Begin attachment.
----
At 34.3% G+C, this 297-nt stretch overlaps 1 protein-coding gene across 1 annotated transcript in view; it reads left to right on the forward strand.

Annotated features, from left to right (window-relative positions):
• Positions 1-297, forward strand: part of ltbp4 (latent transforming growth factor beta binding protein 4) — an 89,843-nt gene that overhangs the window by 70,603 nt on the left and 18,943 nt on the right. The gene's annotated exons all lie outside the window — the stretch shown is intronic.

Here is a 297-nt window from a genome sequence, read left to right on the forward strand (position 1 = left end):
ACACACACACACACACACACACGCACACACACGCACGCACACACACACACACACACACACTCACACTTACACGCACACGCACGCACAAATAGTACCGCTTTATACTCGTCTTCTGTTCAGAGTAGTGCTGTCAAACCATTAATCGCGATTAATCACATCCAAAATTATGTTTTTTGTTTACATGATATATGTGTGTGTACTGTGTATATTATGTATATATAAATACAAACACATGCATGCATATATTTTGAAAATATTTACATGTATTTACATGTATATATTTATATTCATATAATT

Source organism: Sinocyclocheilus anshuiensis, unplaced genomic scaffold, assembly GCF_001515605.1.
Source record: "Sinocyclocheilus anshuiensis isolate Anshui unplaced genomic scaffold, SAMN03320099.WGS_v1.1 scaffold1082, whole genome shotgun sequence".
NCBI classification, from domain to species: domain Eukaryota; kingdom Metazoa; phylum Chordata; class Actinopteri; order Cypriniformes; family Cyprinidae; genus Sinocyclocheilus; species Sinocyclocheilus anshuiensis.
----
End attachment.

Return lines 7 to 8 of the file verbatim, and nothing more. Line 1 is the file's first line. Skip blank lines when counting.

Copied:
Source record: "Sinocyclocheilus anshuiensis isolate Anshui unplaced genomic scaffold, SAMN03320099.WGS_v1.1 scaffold1082, whole genome shotgun sequence".
NCBI classification, from domain to species: domain Eukaryota; kingdom Metazoa; phylum Chordata; class Actinopteri; order Cypriniformes; family Cyprinidae; genus Sinocyclocheilus; species Sinocyclocheilus anshuiensis.